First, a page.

Psalms 102; 148, Isaiah 3:1-4:1, 1 Thessalonians 4:1-12, Luke 20:41-21:4
As we approach the end of this first week of Advent, let’s reflect on its theme of Hope. This coming Sunday anyone with an Advent wreath will light the second Advent candle, but they will also re-light the Hope candle, and keep lighting it each week until they light the Christ candle.
One of the joys of Advent is knowing exactly when Christ will arrive – the date is already marked on our calendars. Today’s scriptures from Isaiah, 1 Thessalonians, and Luke all focus on people awaiting their own day of deliverance, but waiting without a clear end date. Though time and circumstance differed, each of these writers warned that in the meantime, things would get tougher – maybe even terrible. Even through none of them could name a specific day, all were confident the day of reckoning would indeed come.
Still we wait. We watch things get better in some areas and worse in others. We know from the past that the future holds both glory and terror. Wars begin and end. Diseases appear and disappear. Hungry people are fed, and different people begin to starve. Nothing in the world is new, yet we are made new in Christ. How do we maintain Hope in Christ’s promises for a new and better kingdom in the face of such contradiction?
Our relationship with Hope must evolve. If faith maps our lives, Hope is no longer a pushpin marking some dream destination, but a bright road we must travel. When we light a candle of Hope – by visiting a sick friend, working for equality, feeding the hungry – God’s kingdom exists wherever the light of those candles shines. Like the light of a distant star, Hope is something we observe in the present, but also evidence of the past and the future.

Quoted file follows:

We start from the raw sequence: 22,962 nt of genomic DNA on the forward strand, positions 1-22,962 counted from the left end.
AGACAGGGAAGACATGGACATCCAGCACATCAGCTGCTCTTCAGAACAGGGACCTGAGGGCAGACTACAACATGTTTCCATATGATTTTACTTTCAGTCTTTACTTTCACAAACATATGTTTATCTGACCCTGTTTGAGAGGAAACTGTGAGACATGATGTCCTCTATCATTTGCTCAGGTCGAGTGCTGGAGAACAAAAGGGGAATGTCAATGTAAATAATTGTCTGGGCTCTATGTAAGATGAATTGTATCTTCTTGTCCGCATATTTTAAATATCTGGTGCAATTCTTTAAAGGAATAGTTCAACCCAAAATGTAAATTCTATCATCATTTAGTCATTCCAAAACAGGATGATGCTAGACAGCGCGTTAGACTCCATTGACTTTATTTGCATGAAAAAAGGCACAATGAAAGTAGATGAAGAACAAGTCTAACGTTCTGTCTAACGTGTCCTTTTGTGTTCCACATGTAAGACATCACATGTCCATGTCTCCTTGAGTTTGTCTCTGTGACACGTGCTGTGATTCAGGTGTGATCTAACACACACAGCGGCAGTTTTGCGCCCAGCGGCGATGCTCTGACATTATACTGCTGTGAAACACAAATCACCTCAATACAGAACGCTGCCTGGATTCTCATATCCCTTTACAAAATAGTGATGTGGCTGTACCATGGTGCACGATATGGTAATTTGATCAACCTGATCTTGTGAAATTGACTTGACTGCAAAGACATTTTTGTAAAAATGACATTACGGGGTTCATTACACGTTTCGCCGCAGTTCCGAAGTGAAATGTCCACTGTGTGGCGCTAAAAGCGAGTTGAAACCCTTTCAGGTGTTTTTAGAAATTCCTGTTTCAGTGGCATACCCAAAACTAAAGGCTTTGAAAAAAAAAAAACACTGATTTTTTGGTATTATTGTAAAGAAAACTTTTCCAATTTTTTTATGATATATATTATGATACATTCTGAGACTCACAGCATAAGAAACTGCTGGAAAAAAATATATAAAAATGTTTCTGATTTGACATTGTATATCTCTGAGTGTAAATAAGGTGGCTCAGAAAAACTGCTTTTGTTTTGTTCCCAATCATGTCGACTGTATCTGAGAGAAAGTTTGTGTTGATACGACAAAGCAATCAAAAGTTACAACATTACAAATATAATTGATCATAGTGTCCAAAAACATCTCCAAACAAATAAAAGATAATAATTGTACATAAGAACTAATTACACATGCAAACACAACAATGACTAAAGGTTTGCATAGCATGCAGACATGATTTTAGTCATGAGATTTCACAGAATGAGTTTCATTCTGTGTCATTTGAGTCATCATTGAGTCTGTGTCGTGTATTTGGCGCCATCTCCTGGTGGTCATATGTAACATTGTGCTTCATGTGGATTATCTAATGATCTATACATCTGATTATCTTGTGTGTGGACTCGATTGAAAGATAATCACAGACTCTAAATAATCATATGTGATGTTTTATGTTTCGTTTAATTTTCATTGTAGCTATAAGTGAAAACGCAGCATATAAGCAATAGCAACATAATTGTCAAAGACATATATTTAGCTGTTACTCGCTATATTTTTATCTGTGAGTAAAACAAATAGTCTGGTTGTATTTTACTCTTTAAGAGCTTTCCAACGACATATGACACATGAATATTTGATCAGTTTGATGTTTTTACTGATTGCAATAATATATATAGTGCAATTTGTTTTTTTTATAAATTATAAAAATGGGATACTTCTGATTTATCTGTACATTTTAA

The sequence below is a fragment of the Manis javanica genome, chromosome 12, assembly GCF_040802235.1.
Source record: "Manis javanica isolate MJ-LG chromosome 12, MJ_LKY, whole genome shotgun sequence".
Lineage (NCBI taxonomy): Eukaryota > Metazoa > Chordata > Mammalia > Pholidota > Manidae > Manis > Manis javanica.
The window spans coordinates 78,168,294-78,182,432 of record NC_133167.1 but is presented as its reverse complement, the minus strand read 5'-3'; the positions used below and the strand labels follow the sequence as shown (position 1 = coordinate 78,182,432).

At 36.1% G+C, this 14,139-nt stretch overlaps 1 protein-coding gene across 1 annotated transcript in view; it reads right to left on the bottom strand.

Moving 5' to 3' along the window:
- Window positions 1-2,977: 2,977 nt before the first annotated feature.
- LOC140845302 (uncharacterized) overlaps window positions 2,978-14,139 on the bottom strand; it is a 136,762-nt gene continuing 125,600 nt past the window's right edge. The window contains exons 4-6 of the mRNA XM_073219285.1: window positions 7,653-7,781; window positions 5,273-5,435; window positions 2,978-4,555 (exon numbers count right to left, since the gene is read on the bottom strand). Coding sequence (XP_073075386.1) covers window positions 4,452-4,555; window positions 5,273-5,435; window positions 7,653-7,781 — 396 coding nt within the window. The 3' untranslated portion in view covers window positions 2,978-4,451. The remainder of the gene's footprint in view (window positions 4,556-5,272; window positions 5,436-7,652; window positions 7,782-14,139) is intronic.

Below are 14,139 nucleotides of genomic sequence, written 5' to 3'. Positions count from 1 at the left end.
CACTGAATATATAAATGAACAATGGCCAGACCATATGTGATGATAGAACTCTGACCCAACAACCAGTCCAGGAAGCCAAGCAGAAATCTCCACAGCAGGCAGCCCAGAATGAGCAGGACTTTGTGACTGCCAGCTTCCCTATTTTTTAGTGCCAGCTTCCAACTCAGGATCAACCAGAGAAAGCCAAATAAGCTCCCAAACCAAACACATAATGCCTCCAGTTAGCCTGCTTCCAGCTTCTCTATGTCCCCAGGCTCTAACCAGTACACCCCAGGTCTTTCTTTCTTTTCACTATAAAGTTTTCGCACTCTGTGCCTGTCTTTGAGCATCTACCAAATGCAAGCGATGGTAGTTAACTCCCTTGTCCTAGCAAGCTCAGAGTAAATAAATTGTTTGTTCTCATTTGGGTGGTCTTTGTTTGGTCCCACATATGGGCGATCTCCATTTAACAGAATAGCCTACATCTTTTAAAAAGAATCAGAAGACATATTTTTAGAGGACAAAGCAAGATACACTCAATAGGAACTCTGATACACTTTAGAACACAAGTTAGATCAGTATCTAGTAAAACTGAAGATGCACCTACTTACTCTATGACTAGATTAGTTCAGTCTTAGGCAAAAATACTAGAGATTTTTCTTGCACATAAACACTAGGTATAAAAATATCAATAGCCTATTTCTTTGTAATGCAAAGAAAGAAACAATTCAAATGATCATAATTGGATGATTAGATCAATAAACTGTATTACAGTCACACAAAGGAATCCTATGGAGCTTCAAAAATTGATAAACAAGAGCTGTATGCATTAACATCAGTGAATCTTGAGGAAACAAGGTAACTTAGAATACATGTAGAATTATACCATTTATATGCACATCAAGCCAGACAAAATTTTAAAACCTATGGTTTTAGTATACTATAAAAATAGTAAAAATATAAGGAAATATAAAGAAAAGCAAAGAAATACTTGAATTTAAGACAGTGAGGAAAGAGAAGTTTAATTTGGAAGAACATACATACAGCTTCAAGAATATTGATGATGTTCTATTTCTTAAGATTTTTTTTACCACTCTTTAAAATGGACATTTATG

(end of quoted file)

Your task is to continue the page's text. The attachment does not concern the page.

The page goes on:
The day we are waiting for is always today. If we are living in relationship with God, does it really matter when Christ returns? If knowing a date changes how we live, we live not in Hope, but desperation. It is in the act of lighting the candle – in letting the Hope of Christ illuminate our hearts – that Christ returns again and again.
Comfort: Hope exists now.
Challenge: We all have something (or things) we’re putting off until the time is right, when realistically it may never be “right.” Find a way to take action as if the time is right now.
Prayer: Eternal God, I place my Hope in you, right now and always. Amen.
Discussion: What are you hoping for?
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